Like most patients there is an unwillingness to complain but I did complain on behalf of our group, I did not go down official channels but just wanted those in charge of the ward to realise that being cold was a major issue for us. As a result during the last couple of days we got portable heaters,hot drinks, obs taken on time etc. etc.but I have since spoken to someone who has to have more frequent treatments and I understand the heating was still not working as they still could not get the spare part.

    My husband died 4 years ago after having had a severe stroke, without going into detail it is enough to say my experience of his being hospitalised was why I became spoke person on the Iloprost ward.

  • I have had a number of infusions over the years. When I first started, many years ago, I used to have it at 5ml over 6 hours or so. I thought I was dying. I used to cry with pain because of the headaches. I now go to a different hospital (Chapel Allerton in Leeds) where I keep it at 1ml over 3 days continuously. This way I can cope with just paracetamol, and although the most difficult part is finding a vein and then the canula not tissuing, I much prefer to have it this way.The staff are wonderful.

  • Hi Hannah

    I have had Iloprost treatments several times for severe raynauds when small lesions had not healed and obviously the finger was beginning to die.

    My iloprost treatments were for three consecutive days for 6hrs per day (give or take with titration on day one). Several times I was an inpatient when I've required antibiotics as the same time. On other occasions, I have had this treatment in the chemo ward, where staff were well experienced with canulars and all very positive. This did mean however, sitting for the whole day in a recliner chair. The drug itself, caused me to be naseous and gave me headaches which left soon after the infusion was over for the day. Going back each day was therefore not a nice thought.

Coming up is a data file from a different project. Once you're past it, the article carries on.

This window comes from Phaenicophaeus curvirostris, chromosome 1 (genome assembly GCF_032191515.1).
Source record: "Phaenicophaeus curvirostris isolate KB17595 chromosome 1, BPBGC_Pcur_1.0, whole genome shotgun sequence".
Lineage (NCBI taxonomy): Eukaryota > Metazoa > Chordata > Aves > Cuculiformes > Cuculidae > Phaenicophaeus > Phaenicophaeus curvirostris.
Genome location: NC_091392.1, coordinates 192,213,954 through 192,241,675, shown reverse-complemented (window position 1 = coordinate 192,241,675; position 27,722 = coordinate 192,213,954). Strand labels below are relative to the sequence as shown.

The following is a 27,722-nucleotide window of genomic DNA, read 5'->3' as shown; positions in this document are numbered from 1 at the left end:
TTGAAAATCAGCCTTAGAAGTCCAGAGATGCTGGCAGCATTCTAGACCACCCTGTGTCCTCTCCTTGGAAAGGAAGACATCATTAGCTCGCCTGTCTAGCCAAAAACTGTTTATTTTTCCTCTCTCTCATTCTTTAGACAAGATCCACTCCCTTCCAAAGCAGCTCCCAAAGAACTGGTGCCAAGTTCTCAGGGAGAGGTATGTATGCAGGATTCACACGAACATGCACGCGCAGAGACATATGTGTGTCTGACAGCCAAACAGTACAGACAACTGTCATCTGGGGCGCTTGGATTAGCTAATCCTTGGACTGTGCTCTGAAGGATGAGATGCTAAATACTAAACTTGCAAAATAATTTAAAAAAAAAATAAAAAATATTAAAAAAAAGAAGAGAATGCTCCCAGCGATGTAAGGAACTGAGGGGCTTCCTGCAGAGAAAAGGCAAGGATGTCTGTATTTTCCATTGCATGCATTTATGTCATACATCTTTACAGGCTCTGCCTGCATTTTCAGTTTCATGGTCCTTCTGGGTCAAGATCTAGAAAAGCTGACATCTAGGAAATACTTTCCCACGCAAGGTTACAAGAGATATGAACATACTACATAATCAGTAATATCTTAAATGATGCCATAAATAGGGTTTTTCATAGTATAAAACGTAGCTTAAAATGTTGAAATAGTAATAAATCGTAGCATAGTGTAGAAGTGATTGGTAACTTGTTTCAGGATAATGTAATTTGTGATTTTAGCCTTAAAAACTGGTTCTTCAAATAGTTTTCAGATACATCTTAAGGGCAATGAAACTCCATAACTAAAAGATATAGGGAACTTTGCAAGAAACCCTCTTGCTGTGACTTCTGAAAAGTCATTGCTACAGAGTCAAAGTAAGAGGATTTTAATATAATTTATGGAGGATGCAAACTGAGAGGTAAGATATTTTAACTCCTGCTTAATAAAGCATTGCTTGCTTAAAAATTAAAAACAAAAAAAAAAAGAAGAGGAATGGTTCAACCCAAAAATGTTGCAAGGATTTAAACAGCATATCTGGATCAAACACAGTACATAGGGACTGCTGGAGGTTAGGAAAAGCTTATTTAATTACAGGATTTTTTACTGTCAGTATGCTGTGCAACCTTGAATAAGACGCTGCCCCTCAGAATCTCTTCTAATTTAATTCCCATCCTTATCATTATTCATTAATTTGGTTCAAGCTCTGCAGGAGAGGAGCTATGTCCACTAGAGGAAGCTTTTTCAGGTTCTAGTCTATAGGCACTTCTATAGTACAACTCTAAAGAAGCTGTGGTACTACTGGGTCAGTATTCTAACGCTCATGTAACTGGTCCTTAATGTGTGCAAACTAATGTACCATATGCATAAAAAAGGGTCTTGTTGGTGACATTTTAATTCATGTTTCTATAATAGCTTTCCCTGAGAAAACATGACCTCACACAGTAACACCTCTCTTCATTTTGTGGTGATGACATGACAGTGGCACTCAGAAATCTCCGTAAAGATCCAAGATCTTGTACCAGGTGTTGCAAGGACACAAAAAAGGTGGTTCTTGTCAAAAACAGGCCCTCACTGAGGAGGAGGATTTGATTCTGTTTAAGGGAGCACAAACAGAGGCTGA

The drug was not the most effective for me. It did halt further progression of the finger dying, however, it was not powerful enough to open the circulation to the finger tips already affected. Necrosis had set in and the finger tips have auto-amputated as a result ( a slow and painful process). I have since had preventative treatments of prostaglandin via picc for 72hrs. These and other tablets have helped to manage my condition over Winter.